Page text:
Ethan Happ’s head is still spinning from how quickly this all escalated.
Many sophomores playing varsity basketball own the “promising” label. But few see their stock rise like Happ’s, who kept steadily growing toward his current height of 6-foot-7 and gracefully crafted his game to match.
The Rockridge 16-year-old’s recruiting period was over faster than you can say “wicked wingspan.” Wisconsin assistant coach Gary Close watched a few of Happ’s AAU games with Q-C Elite, liked what he saw, and invited Happ to attend an elite camp in Madison.
Head coach Bo Ryan watched Happ for about an hour. Eternally shopping for versatile big men in his swing offense, Ryan looked at Rockets coach Toby Whiteman and said, “We’re going to offer him a scholarship.”
All this for a kid who was a blip on the small-school radar just three months ago. Happ needed barely two weeks to accept the Badgers’ offer, and he’s celebrating this weekend by putting in work with Rockridge in the Justin Sharp Memorial Shootout.
“It’s been crazy. Lot of calls, lot of reporters,” Happ said. “But it’s a lot of fun.”
According to Whiteman, the courtship with Wisconsin ignited when Close related Happ’s precocious skills to incoming Badger Sam Dekker.
Dekker is a five-star recruit, ranked by Scout.com as the fourth-best small forward in the class of 2012. Happ is unranked and didn’t even have a Scout profile until last month.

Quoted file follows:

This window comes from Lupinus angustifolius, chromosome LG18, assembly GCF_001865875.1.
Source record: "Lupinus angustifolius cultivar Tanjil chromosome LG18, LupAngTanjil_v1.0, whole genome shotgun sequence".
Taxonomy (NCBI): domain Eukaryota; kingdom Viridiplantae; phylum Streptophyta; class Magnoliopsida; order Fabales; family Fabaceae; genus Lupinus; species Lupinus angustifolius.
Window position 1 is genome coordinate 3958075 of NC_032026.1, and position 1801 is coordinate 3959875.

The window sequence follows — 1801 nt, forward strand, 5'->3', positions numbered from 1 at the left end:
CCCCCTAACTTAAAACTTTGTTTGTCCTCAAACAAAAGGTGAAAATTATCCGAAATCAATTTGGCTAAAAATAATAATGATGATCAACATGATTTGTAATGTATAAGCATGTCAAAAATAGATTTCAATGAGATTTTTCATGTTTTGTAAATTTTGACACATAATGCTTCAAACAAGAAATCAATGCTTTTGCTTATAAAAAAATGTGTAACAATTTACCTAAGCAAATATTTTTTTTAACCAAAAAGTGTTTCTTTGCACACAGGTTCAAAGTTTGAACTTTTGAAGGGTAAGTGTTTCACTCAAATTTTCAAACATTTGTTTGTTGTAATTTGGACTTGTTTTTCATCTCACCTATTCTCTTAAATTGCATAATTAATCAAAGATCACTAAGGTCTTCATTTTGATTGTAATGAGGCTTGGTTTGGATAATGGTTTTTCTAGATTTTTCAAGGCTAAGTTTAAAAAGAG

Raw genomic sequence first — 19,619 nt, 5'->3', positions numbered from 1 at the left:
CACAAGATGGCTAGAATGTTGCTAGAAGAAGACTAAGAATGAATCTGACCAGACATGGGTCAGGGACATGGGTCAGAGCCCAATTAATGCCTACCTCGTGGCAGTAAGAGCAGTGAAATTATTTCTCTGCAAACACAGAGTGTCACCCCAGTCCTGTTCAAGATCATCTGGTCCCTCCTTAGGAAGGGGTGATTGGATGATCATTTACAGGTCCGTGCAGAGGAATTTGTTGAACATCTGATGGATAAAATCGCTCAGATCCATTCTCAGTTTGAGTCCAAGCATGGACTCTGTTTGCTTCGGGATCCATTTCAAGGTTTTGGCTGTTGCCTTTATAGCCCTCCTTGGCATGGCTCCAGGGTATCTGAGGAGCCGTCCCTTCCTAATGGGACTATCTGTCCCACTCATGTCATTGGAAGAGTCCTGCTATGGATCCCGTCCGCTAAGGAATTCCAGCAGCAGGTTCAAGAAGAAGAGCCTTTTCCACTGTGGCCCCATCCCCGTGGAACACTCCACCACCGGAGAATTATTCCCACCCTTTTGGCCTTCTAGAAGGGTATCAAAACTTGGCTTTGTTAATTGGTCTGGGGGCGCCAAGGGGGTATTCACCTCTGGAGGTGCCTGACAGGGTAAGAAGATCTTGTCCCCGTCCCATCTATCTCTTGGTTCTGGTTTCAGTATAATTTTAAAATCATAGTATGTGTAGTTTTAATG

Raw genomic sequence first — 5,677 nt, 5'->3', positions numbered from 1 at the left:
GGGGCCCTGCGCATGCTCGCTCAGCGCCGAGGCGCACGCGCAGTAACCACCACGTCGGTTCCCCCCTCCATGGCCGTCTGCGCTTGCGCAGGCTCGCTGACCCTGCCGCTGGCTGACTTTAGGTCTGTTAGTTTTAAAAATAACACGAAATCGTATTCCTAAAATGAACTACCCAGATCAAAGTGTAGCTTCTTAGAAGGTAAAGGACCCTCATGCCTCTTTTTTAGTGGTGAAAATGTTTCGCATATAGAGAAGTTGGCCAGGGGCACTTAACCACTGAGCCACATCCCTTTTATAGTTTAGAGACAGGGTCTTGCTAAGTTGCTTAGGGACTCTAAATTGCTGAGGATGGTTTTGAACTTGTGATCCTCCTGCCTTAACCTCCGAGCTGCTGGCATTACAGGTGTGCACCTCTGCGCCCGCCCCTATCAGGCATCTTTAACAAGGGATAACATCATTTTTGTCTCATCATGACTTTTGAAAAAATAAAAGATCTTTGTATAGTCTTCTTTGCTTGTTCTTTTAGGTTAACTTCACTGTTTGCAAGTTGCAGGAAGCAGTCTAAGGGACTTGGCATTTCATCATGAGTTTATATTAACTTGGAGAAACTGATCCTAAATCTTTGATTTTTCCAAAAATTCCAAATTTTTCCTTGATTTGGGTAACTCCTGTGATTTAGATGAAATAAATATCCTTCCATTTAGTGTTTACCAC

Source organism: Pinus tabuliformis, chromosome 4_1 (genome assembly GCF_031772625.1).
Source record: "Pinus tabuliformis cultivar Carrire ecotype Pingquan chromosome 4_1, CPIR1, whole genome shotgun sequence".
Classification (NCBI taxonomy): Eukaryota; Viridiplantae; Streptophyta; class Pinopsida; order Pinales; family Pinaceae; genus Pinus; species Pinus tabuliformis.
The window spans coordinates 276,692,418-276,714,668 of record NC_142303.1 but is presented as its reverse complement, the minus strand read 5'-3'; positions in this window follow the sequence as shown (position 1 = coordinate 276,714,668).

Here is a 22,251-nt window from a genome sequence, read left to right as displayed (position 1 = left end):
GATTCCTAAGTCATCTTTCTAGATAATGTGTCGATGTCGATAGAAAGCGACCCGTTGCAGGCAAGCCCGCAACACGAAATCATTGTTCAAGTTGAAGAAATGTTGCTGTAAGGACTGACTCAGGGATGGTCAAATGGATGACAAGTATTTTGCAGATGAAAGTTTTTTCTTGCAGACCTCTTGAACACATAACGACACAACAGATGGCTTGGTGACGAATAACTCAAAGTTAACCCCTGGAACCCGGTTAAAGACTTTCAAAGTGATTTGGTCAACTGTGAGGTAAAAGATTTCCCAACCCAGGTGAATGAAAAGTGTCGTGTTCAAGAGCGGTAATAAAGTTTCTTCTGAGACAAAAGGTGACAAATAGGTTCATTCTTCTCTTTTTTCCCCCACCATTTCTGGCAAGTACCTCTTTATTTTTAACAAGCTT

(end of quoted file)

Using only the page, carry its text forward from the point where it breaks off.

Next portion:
Happ has started to watch Big Ten Network replays of Wisconsin basketball games this summer, in between gym sessions and hitting the weight room four days a week. He weighs 200 pounds, and won’t be sure where he’ll settle in on the scale until his height tops out.
“You can tell he’s a little bit thicker,” Whiteman said. “The biggest things I noticed is his explosion off the ground, and … last year he had a little hitch in his shot, which he’s gotten rid of completely.
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“He can catch and shoot. He can take two dribbles and pull up, and it’s fluid. That comes with him getting used to his body because he’s grown so much in a year and a half.”
After helping the Rockets beat Moline — in which Happ used his inside-outside game and utilized shooters Bryan Heath, Nyle Stevens and T.J. Henry to break down the Maroons’ zone — Happ faced Washington stud Alec Peters in a learning experience against top competition.
The junior-to-be forward is fine-tuning his lateral quickness and outside shot. His post defense is a work in progress, but as Whiteman said, “If he puts his mind to it, he can defend anywhere from one to five.”
Happ’s scoring, passing, ballhandling and instincts added Big Ten basketball to his future. With two years remaining in high school and talented shooters around him, Rockridge has lofty goals.
“We’re all happy for him. Now we know we have a bigger target on our backs, just since we have a Division-I scholarship player on our team,” said Bryan Heath, the sophomore brother of recently graduated Joe Heath, who was fourth-team all-state last winter.
“We’ll have to play harder. We’re ready. We want to play better teams and go to state.”